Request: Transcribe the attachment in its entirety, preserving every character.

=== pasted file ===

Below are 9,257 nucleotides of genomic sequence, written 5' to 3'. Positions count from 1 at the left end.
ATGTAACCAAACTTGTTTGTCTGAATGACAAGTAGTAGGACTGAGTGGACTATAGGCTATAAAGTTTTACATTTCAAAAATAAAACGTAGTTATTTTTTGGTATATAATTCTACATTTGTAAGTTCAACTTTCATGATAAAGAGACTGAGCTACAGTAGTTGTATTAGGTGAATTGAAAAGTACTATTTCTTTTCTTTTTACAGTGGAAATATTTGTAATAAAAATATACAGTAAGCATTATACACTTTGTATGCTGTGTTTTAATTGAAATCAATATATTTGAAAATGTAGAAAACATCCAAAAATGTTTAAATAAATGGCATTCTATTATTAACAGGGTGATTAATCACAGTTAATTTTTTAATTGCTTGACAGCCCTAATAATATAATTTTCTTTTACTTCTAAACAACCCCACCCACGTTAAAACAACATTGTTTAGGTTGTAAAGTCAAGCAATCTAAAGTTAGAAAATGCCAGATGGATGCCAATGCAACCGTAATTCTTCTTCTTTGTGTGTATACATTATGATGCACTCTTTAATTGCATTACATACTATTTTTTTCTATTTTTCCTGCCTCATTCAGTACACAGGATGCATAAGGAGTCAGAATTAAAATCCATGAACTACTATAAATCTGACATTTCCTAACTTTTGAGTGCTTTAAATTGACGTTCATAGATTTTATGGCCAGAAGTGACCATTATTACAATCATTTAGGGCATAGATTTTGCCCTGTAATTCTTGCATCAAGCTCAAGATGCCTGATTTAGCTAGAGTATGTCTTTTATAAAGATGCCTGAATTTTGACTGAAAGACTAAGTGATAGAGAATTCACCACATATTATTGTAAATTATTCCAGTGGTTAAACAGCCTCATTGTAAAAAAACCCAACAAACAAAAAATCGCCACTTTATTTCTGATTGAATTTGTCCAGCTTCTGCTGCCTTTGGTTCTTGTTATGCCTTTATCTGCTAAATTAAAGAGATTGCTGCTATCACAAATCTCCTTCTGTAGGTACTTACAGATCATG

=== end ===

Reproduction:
Below are 9,257 nucleotides of genomic sequence, written 5' to 3'. Positions count from 1 at the left end.
ATGTAACCAAACTTGTTTGTCTGAATGACAAGTAGTAGGACTGAGTGGACTATAGGCTATAAAGTTTTACATTTCAAAAATAAAACGTAGTTATTTTTTGGTATATAATTCTACATTTGTAAGTTCAACTTTCATGATAAAGAGACTGAGCTACAGTAGTTGTATTAGGTGAATTGAAAAGTACTATTTCTTTTCTTTTTACAGTGGAAATATTTGTAATAAAAATATACAGTAAGCATTATACACTTTGTATGCTGTGTTTTAATTGAAATCAATATATTTGAAAATGTAGAAAACATCCAAAAATGTTTAAATAAATGGCATTCTATTATTAACAGGGTGATTAATCACAGTTAATTTTTTAATTGCTTGACAGCCCTAATAATATAATTTTCTTTTACTTCTAAACAACCCCACCCACGTTAAAACAACATTGTTTAGGTTGTAAAGTCAAGCAATCTAAAGTTAGAAAATGCCAGATGGATGCCAATGCAACCGTAATTCTTCTTCTTTGTGTGTATACATTATGATGCACTCTTTAATTGCATTACATACTATTTTTTTCTATTTTTCCTGCCTCATTCAGTACACAGGATGCATAAGGAGTCAGAATTAAAATCCATGAACTACTATAAATCTGACATTTCCTAACTTTTGAGTGCTTTAAATTGACGTTCATAGATTTTATGGCCAGAAGTGACCATTATTACAATCATTTAGGGCATAGATTTTGCCCTGTAATTCTTGCATCAAGCTCAAGATGCCTGATTTAGCTAGAGTATGTCTTTTATAAAGATGCCTGAATTTTGACTGAAAGACTAAGTGATAGAGAATTCACCACATATTATTGTAAATTATTCCAGTGGTTAAACAGCCTCATTGTAAAAAAACCCAACAAACAAAAAATCGCCACTTTATTTCTGATTGAATTTGTCCAGCTTCTGCTGCCTTTGGTTCTTGTTATGCCTTTATCTGCTAAATTAAAGAGATTGCTGCTATCACAAATCTCCTTCTGTAGGTACTTACAGATCATG